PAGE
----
Cottonwood Area

The four Cottonwood-area resorts can be found just east of the southern end of Salt Lake City, where the Big Cottonwood and Little Cottonwood canyons stretch into the Wasatch Mountains.



It’s easy to think you’ve stepped back in time at Alta. It’s a resort that’s not overly developed, but it has world-class terrain, and you can park just a few feet from the lift. Please note that Alta is a ski-only resort; now snowboarding.


Most lodges offer inclusive ski, lodge and meal packages. Alta also has guided snowcat skiing of the resort and groomed intermediate trails on each of seven lifts.


The AltaSnowbird day pass gives skiers access to Snowbird, on the other of Mount Baldy, for a total of 4,700 acres of skiable terrain.


Snowbird Ski and Summer Resort

Snowbird has everything you’ll need for a long weekend. Modern condos, lodges and dining options make it the most upscale of the Cottonwood resorts.


Snowbird is a large mountain that caters to advanced and expert skiers and board riders. It also boasts the largest tram in Utah, which can carry 125 people 2,900 vertical feet in seven minutes, and a people-mover conveyor that shuttles skiers and boarders through a 600-foot mountain tunnel, from the Peruvian Gulch side of the mountain to the intermediate runs of Mineral Basin.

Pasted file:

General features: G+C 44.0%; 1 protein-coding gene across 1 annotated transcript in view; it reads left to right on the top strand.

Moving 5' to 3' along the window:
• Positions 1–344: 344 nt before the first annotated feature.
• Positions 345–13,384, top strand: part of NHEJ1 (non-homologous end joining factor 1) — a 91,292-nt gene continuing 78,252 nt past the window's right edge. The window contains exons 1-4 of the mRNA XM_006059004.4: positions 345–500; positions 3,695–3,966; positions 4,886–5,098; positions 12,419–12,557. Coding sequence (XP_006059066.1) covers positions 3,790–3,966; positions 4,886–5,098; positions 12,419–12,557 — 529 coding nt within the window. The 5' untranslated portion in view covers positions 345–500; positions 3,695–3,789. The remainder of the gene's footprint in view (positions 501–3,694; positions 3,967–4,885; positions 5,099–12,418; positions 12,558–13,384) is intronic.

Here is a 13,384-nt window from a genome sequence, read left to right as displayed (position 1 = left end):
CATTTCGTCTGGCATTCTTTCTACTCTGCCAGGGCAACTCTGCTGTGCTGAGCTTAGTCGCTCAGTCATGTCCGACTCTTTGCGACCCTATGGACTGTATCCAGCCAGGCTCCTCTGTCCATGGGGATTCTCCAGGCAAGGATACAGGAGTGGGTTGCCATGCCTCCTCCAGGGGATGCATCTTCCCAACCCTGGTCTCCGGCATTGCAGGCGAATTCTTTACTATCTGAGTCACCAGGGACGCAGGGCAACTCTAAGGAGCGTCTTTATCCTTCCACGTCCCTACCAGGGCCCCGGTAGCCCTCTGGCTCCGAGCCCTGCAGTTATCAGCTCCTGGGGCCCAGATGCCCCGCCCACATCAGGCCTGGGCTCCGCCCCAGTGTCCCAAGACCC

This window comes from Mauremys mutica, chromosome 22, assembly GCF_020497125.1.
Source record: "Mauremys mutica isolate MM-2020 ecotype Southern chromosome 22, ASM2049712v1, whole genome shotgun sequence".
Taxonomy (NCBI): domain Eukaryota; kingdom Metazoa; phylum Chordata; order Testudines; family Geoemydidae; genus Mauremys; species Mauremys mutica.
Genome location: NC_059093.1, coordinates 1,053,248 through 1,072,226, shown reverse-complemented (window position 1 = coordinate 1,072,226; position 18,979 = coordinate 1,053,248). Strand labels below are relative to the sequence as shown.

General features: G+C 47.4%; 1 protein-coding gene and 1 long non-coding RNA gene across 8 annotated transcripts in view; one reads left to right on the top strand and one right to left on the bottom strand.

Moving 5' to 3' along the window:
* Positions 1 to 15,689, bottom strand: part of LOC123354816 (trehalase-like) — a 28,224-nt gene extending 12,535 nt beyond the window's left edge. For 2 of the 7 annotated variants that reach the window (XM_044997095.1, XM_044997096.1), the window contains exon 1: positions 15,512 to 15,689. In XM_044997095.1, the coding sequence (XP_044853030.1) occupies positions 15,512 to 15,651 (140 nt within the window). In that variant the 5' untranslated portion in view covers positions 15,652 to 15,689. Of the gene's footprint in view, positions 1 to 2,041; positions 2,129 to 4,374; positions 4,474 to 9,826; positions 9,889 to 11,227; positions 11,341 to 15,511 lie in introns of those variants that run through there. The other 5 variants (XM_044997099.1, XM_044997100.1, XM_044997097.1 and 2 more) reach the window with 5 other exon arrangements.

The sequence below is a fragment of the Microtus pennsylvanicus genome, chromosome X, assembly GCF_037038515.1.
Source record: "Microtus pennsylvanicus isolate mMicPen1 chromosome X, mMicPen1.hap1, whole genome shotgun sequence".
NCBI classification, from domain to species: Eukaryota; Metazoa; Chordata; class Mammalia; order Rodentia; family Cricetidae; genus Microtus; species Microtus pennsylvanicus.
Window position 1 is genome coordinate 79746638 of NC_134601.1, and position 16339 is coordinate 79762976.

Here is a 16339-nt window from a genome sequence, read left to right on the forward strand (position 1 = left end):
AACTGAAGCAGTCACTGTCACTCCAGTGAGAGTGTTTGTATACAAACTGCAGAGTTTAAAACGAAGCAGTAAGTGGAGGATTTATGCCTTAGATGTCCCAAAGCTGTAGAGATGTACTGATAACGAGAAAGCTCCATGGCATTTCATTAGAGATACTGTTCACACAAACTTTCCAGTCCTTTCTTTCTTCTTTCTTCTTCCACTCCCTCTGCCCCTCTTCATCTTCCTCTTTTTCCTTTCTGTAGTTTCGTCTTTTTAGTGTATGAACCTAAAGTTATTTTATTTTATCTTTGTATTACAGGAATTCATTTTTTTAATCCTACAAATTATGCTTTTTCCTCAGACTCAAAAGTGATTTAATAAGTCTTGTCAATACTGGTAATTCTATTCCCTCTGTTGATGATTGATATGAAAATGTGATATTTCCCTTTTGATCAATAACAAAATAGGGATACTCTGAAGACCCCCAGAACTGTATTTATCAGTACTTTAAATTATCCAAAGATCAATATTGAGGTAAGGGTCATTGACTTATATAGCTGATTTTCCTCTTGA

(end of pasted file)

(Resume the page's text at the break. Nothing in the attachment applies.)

And the snowfall? Three years ago Snowbird set a resort record with almost 800 inches and had a closing date of July 4.


Brighton Resort

Known as a snowboarder destination, Brighton is also the smallest of the Cottonwood resorts. It has open boundaries, so backcountry skiing is always an option, as well. And with an average 500 inches per year, a deep-powder stash is never far away.


Wide, gently sloping runs are geared toward beginners and families, but the resort also has a lot of expert runs and terrain park. Lodging choices are limited, but parking is a breeze.


Solitude Mountain Resort

Solitude is aptly names. If any resort in Utah is overlooked, it’s Solitude. And that’s just the way the locals like it. Steep granite cliffs back a quaint town with a clock tower, modeled after that in a European village, but the town also has a handful of newer hotels.


The skiing is a terrific balance of beginner terrain and runs that are chock-full of obstacles. Since it’s next to Brighton, you can buy a SolBright Pass that’s good at both resorts in a single day.